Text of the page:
Because autoconf	generates additional files, we added a canonical
       "distclean" target which	cleans this up.	Secondly, we wrote
       "configure.ac", a (minimal) autoconf script specification:

	$ vi configure.ac
	| AC_INIT(Makefile.in)
	| AC_CHECK_PTH(1.3.0)
	| AC_OUTPUT(Makefile)

       Then we let autoconf's "aclocal"	program	generate for us	an
       "aclocal.m4" file containing Pth's "AC_CHECK_PTH" macro.	Then we
       generate	the final "configure" script out of this "aclocal.m4" file and
       the "configure.ac" file:

	$ aclocal --acdir=`pth-config --acdir`
	$ autoconf

       After these steps, the working directory	should look similar to this:

	$ ls -l
	-rw-r--r--  1 rse  users    176	Nov  3 11:11 Makefile.in
	-rw-r--r--  1 rse  users  15314	Nov  3 11:16 aclocal.m4
	-rwxr-xr-x  1 rse  users  52045	Nov  3 11:16 configure
	-rw-r--r--  1 rse  users     63	Nov  3 11:11 configure.ac
	-rw-r--r--  1 rse  users   4227	Nov  3 11:11 foo.c

       If we now run "configure" we get	a correct "Makefile" which immediately
       can be used to build "foo" (assuming that Pth is	already	installed
       somewhere, so that "pth-config" is in $PATH):

	$ ./configure
	creating cache ./config.cache
	checking for gcc... gcc
	checking whether the C compiler	(gcc   ) works... yes
	checking whether the C compiler	(gcc   ) is a cross-compiler...	no
	checking whether we are	using GNU C... yes
	checking whether gcc accepts -g... yes
	checking how to	run the	C preprocessor... gcc -E
	checking for GNU Pth...	version	1.3.0, installed under /usr/local
	updating cache ./config.cache
	creating ./config.status
	creating Makefile
	rse@en1:/e/gnu/pth/ac
	$ make
	gcc -g -O2 -I/usr/local/include	-c foo.c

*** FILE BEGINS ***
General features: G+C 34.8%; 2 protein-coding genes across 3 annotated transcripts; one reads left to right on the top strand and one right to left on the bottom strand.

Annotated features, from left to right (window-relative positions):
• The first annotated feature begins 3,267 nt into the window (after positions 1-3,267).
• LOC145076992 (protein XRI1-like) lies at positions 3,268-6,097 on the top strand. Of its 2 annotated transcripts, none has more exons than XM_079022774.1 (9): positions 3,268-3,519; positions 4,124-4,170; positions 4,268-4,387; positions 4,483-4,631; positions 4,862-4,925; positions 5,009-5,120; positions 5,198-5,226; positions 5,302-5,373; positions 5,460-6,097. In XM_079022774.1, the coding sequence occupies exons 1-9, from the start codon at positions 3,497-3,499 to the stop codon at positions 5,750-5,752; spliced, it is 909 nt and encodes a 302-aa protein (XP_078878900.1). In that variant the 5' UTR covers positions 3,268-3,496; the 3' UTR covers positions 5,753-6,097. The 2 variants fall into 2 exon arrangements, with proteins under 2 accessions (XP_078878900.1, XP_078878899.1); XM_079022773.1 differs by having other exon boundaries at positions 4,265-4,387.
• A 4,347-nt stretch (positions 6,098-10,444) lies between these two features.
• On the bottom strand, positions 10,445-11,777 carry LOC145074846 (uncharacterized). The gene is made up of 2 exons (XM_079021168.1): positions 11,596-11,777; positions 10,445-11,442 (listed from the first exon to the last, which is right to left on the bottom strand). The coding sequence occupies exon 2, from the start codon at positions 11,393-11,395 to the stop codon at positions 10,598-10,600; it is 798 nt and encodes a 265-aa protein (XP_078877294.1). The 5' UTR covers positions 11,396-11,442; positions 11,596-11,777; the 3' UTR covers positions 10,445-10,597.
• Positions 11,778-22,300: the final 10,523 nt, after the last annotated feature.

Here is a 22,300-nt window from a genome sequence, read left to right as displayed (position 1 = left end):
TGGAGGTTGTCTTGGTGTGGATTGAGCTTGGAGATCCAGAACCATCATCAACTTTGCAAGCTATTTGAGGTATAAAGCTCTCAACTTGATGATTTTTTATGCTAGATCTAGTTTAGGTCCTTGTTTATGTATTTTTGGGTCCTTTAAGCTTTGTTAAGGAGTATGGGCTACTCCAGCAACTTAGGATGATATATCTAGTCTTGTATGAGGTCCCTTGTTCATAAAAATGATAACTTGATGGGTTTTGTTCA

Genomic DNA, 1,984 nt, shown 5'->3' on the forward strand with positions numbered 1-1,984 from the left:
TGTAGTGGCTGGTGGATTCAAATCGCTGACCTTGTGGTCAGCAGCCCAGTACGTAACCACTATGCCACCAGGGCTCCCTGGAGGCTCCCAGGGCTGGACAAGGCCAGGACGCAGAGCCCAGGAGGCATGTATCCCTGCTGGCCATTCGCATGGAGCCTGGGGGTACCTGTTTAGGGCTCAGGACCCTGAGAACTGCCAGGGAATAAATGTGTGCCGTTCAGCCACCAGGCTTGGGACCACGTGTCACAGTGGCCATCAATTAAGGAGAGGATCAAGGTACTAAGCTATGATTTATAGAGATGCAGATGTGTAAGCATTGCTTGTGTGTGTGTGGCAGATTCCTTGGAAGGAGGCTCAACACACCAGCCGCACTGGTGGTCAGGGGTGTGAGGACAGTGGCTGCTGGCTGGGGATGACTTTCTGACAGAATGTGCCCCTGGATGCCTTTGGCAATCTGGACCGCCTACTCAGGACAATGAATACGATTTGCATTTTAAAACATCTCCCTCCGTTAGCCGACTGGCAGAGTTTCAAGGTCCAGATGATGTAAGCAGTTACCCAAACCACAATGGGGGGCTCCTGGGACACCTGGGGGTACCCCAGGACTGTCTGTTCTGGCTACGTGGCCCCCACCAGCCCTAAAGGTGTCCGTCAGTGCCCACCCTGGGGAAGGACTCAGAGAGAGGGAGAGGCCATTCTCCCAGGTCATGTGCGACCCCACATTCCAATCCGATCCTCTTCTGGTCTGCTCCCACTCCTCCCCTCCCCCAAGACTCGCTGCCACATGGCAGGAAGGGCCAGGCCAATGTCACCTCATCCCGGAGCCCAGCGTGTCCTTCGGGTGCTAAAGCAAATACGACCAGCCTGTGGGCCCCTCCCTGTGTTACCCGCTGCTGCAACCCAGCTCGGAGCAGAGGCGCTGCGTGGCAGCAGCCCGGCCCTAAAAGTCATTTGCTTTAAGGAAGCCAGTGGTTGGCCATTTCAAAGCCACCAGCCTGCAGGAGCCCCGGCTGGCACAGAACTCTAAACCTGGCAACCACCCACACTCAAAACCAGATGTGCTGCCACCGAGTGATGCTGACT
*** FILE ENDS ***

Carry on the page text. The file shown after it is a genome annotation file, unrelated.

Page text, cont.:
gcc -L/usr/local/lib -o	foo foo.o -lpth

       If Pth is installed in non-standard locations or	"pth-config" is	not in
       $PATH, one just has to drop the "configure" script a note about the
       location	by running "configure" with the	option "--with-pth="dir	(where
       dir is the argument which was used with the "--prefix" option when Pth
       was installed).

   Autoconf Build Environment with Local Copy of Pth (Expert)
       Finally let us assume the "foo" program stays under either a GPL	or
       LGPL distribution license and we	want to	make it	a stand-alone package
       for easier distribution and installation.  That is, we don't want to
       oblige the end-user to install Pth just to allow	our "foo" package to
       compile.	For this, it is	a convenient practice to include the required
       libraries (here Pth) into the source tree of the	package	(here "foo").
       Pth ships with all necessary support to allow us	to easily achieve this
       approach. Say, we want Pth in a subdirectory named "pth/" and this
       directory should	be seamlessly integrated into the configuration	and
       build process of	"foo".

       First we	again start with the "Makefile.in", but	this time it is	a more
       advanced	version	which supports subdirectory movement:

	$ vi Makefile.in
	| CC	  = @CC@
	| CFLAGS  = @CFLAGS@
	| LDFLAGS = @LDFLAGS@
	| LIBS	  = @LIBS@
	|
	| SUBDIRS = pth
	|
	| all: subdirs_all foo
	|
	| subdirs_all:
	|     @$(MAKE) $(MFLAGS) subdirs TARGET=all
	| subdirs_clean:
	|     @$(MAKE) $(MFLAGS) subdirs TARGET=clean
	| subdirs_distclean:
	|     @$(MAKE) $(MFLAGS) subdirs TARGET=distclean
	| subdirs:
	|     @for subdir in $(SUBDIRS); do \
	|	  echo "===> $$subdir ($(TARGET))"; \
	|	  (cd $$subdir;	$(MAKE)	$(MFLAGS) $(TARGET) || exit 1) || exit 1; \
	|	  echo "<=== $$subdir";	\
	|     done
	|
	| foo: foo.o
	|     $(CC) $(LDFLAGS) -o foo foo.o $(LIBS)
	| foo.o: foo.c
	|     $(CC) $(CFLAGS) -c foo.c
	|
	| clean: subdirs_clean
	|     rm -f foo	foo.o
	| distclean: subdirs_distclean
	|     rm -f foo	foo.o
	|     rm -f config.log config.status config.cache